However, the system is not foolproof. In the absence of regulation, platforms have been known to skirt their own minimum standards, resulting in occasional but deeply worrying harms to participants that trusted the system. The most successful of these platforms (Uber and AirBnB) have also been the ones with the most worrying lapses. The banning of Uber in New Delhi following the rape of a passenger by a driver, who had a noted history of violent behavior, puts into sharp relief the dangers that shoddy implementation can allow. Reports of other worrying instances (including unfair and anti-competitive business practices) have surfaced across many of the markets within which Uber operates. With huge amounts of capital backing Uber (it was valued at $40 billion in 2014), the capacity of local incumbents to offer any real competition is often rendered redundant. While the banning was criticized by some as bureaucratic overreach backed by pressure from incumbents [ix], ensuring the safety of participants and welfare of city residents is a subject with little room for compromise.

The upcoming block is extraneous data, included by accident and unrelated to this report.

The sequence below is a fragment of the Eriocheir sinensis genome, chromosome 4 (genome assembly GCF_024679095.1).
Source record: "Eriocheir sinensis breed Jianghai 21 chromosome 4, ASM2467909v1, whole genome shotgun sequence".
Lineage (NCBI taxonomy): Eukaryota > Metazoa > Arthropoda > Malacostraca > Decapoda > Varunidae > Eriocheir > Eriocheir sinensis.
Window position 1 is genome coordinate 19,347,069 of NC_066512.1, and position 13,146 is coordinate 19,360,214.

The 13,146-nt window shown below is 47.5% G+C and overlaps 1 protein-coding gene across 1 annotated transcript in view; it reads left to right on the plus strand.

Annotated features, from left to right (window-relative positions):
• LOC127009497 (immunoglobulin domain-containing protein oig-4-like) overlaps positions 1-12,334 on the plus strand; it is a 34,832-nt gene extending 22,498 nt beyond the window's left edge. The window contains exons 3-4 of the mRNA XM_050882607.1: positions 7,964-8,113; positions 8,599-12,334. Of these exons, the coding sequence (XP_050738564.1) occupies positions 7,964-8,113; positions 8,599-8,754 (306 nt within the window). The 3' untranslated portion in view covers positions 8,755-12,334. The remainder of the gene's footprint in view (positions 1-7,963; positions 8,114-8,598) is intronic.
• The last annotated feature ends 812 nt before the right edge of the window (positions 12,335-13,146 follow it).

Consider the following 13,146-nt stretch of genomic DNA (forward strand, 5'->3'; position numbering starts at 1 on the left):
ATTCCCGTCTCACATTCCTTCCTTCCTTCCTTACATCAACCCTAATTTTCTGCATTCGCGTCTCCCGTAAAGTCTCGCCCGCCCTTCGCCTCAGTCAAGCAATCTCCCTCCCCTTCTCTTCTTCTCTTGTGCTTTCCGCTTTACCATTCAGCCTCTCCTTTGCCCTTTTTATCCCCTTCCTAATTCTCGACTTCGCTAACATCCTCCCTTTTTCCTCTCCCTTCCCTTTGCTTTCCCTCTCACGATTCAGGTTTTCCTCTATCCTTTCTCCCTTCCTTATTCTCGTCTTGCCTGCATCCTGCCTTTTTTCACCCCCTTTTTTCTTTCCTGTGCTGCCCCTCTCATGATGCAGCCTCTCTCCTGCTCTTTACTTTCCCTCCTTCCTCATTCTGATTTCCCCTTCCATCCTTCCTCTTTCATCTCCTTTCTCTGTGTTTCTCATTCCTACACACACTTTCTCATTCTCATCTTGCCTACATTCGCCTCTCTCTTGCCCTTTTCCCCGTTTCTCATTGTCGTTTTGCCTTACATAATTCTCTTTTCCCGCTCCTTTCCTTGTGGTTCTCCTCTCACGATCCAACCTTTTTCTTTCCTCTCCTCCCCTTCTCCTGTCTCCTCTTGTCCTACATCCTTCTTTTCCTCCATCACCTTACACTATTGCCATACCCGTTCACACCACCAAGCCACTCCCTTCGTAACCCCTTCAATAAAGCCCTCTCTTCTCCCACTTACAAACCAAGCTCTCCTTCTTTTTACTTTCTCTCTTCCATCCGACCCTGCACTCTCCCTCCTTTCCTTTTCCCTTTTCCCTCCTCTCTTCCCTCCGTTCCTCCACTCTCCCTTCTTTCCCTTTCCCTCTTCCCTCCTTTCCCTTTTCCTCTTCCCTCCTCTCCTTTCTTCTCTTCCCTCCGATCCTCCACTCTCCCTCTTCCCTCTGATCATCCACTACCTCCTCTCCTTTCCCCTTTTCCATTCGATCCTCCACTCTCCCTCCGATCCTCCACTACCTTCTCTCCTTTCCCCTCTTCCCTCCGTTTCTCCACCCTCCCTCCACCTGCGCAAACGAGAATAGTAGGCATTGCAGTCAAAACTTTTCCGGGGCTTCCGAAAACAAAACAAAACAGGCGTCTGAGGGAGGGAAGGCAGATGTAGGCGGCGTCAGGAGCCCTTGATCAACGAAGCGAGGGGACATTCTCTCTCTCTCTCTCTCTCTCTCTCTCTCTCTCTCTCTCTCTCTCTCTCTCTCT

How to approach the disruptive impact of such services is less clear. There exist fears that initiatives such as AirBnB are destabilizing housing markets, and worsening affordability of habitat in cities like New York [x] . It is thus imperative that these new systems and their impact be understood critically. State regulation of such borderless technologies is strongly argued both for and against in contemporary debates. The growth of these technologies certainly caught regulatory institutions off guard, but such disruption is characteristically Schumpeterian � in which case the literature is divided on the desirability of intervention. As policy makers struggle to comprehend the very nature and classification of these enterprises and their services, pertinent issues of taxation, unfair competitive practices, liability, and labour regulations come to the fore.